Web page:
- Original article
- Open Access
Establishment of the monomeric yellow-green fluorescent protein mNeonGreen for life cell imaging in mycelial fungi
AMB Express volume 10, Article number: 222 (2020)
The engineered monomeric version of the lancelet Branchiostoma lanceolatum fluorescent protein, mNeonGreen (mNG), has several positive characteristics, such as a very bright fluorescence, high photostability and fast maturation. These features make it a good candidate for the utilization as fluorescent tool for cell biology and biochemical applications in filamentous fungi. We report the generation of plasmids for the expression of the heterologous mNG gene under the control of an inducible and a constitutive promoter in the filamentous ascomycete Sordaria macrospora and display a stable expression of mNG in the cytoplasm. To demonstrate its usefulness for labeling of organelles, the peroxisomal targeting sequence serine-lysine-leucine (SKL) was fused to mNG. Expression of this tagged version led to protein import of mNG into peroxisomes and their bright fluorescence in life cell imaging.
Fluorescence microscopy is a potent method for studying in vivo protein localization, cytoskeleton dynamics, infections and protein–protein-interactions in filamentous fungi (Berepiki et al. 2010; Chapuis et al. 2019; Hoff and Kück 2005; Lorang et al. 2001).
Fluorescent proteins can be expressed in fungal cells by inserting genes encoding fluorescent proteins into the genome under the control of constitutive or inducible promoters (Oda et al. 2016; Pöggeler et al. 2003). The green fluorescent protein GFP from the jellyfish Aequorea victoria and its engineered versions with altered spectral properties, such as yellow and cyan-shifted mutants, enhanced brightness versions or pH-sensitive variants have been utilized in fungal cell biology for many years (Bagar et al. 2009; Chalfie et al. 1994; Chudakov et al. 2005; Lorang et al. 2001; Rech et al. 2007).
In addition, the tetrameric fluorescent protein DsRed, its monomeric variant mRFP from the marine anemone Discosoma striata as well as brighter versions of mRFP (mCherry and tdTomato) emitting in the red light spectrum have been successfully expressed in filamentous fungi (Campbell et al. 2002; Mikkelsen et al. 2003; Schuster et al. 2015; Toews et al. 2004; Xiao et al. 2018). Furthermore, the red fluorescent TagRFP-T, from the sea anemone Entacmaea quadricolor has been applied in fungal life cell imaging (Schuster et al. 2015).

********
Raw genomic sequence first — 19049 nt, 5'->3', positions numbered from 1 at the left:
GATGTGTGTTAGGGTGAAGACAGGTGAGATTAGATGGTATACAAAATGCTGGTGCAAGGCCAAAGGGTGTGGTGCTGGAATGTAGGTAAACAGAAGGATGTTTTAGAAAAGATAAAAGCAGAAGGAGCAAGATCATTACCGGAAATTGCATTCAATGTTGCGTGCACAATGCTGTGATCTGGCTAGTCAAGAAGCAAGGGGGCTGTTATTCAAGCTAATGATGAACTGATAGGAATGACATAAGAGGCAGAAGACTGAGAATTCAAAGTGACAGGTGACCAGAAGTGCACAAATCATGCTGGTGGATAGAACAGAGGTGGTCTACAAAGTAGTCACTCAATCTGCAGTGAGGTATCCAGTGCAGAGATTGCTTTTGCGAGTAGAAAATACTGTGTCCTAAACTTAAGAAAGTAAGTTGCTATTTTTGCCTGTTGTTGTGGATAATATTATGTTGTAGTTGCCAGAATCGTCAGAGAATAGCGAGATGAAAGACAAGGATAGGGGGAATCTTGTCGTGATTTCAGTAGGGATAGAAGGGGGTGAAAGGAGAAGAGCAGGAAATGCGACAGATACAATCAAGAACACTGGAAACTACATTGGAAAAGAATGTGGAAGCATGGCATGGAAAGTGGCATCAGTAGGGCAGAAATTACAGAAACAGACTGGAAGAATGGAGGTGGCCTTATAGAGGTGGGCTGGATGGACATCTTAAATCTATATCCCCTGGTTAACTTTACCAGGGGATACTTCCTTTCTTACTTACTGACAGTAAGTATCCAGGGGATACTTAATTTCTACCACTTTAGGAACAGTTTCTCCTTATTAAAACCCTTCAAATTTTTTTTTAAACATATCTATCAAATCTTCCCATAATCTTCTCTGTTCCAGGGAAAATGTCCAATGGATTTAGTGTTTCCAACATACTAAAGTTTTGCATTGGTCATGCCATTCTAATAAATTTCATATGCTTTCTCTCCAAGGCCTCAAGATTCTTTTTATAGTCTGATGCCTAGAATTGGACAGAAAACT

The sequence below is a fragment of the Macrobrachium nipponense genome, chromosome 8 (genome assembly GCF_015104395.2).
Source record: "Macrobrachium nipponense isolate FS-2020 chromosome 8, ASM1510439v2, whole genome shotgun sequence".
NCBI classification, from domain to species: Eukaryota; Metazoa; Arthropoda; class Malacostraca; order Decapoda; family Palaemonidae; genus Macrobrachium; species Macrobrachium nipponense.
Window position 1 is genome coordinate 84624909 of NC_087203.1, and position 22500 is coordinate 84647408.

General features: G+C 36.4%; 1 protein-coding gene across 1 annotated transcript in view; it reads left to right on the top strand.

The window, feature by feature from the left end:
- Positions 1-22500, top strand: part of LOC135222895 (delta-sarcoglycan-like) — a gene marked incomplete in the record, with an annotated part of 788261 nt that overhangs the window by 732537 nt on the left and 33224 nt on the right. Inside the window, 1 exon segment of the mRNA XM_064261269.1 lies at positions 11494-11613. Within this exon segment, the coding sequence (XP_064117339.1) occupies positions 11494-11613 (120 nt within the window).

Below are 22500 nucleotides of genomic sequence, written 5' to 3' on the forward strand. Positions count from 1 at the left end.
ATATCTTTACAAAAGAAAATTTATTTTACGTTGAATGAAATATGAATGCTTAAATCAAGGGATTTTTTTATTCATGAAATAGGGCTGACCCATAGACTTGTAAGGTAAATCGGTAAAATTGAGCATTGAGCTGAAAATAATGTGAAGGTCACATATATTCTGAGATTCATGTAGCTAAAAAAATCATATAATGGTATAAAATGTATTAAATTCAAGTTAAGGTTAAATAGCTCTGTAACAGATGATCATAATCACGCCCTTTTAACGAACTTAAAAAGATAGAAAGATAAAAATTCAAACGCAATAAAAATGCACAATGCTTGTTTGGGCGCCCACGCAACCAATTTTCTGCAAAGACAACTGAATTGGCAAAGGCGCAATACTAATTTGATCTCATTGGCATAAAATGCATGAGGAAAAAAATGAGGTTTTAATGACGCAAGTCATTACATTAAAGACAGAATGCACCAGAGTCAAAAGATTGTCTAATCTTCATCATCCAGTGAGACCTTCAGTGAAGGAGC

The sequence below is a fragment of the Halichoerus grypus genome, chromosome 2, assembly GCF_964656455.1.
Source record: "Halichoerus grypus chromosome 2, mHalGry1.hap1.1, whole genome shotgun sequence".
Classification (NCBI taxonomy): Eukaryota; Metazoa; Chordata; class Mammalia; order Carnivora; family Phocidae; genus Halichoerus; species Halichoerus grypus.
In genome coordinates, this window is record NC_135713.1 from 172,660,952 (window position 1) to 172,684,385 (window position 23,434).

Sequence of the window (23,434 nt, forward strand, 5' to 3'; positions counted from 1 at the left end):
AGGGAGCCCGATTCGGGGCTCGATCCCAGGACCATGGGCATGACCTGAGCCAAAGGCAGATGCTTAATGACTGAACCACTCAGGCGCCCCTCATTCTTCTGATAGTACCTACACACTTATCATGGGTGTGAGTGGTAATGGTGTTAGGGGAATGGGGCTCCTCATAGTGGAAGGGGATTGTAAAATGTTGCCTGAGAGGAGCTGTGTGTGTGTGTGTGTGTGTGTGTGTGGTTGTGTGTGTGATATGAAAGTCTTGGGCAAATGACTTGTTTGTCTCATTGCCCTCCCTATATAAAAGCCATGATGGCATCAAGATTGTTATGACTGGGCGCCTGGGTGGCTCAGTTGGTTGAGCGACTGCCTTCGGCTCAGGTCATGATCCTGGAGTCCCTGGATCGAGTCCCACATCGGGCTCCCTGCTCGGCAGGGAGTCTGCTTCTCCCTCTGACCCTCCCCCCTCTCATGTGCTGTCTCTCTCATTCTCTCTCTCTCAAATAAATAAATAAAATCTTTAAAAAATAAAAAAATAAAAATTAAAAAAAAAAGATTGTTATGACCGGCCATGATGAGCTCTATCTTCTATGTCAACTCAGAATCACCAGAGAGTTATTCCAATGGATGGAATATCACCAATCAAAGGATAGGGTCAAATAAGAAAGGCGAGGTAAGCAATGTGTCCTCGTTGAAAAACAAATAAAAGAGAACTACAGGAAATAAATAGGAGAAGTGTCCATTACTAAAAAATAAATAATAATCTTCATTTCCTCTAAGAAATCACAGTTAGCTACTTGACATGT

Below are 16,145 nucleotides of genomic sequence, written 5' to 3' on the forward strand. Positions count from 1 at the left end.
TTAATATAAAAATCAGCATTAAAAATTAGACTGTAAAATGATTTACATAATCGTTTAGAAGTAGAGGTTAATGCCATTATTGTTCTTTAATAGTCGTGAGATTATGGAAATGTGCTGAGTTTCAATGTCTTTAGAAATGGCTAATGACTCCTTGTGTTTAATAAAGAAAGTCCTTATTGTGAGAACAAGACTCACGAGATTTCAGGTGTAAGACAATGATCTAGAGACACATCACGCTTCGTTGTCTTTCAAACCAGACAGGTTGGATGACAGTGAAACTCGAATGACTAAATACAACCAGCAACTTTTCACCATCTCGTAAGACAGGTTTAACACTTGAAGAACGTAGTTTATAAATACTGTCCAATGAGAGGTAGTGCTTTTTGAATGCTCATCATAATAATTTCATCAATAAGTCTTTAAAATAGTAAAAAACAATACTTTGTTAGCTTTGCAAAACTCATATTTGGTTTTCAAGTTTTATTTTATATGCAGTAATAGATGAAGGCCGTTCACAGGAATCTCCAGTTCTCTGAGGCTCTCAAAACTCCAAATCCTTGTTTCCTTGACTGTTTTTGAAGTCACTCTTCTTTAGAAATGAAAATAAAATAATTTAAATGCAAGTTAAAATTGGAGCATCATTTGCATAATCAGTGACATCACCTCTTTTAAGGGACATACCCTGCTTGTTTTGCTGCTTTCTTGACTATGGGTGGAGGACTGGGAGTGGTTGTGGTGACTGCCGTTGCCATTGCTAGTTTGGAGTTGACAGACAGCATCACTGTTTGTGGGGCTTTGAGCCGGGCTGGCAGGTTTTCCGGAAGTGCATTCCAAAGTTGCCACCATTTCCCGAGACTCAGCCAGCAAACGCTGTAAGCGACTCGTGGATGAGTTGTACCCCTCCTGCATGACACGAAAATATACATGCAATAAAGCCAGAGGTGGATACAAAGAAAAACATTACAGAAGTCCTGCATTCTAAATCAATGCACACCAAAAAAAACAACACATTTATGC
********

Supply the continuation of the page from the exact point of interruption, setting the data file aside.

Recently, the new and very bright yellow fluorescent protein LanYFP with a high quantum yield (~ 0.95) and extinction coefficient (~ 150,000 M − 1 cm−1) was isolated from lancelet Branchiostoma lanceolatum. Engineering of the tetrameric LanYFP resulted in a 26.5 kDa monomeric, yellow–green fluorescent protein called mNeonGreen (mNG) (Shaner et al. 2013). In comparison to LanYFP, mNG harbors 21 substitutions and contains modified N- and C-termini of additional 11 and 7 amino acids derived from eGFP. mNG has a blue-shifted excitation maximum of 506 nm and an emission maximum of 517 nm with a high quantum yield excitation coefficient. Compared to eGFP it has a nearly threefold brighter emission, an increased photostability and shorter maturation time (Shaner et al. 2013). The new yellow- green fluorescent protein has been used mainly for fluorescent microscopy. It has been applied as genetically encoded tag to visualize gene products and cellular compartments in bacteria, animals, plants and yeast (Botman et al. 2019; Heppert et al. 2016; Hostettler et al. 2017; Stoddard and Rolland 2019; Wilton et al. 2017). Only one report exists on expression mNG in filamentous fungi. Recently, in Aspergillus fumigatus a version of mNG codon-optimized for the green algae Chlamydomonas rheinhardii was shown to be expressed under control of the strong constitutive tefA promoter (Pham et al. 2020).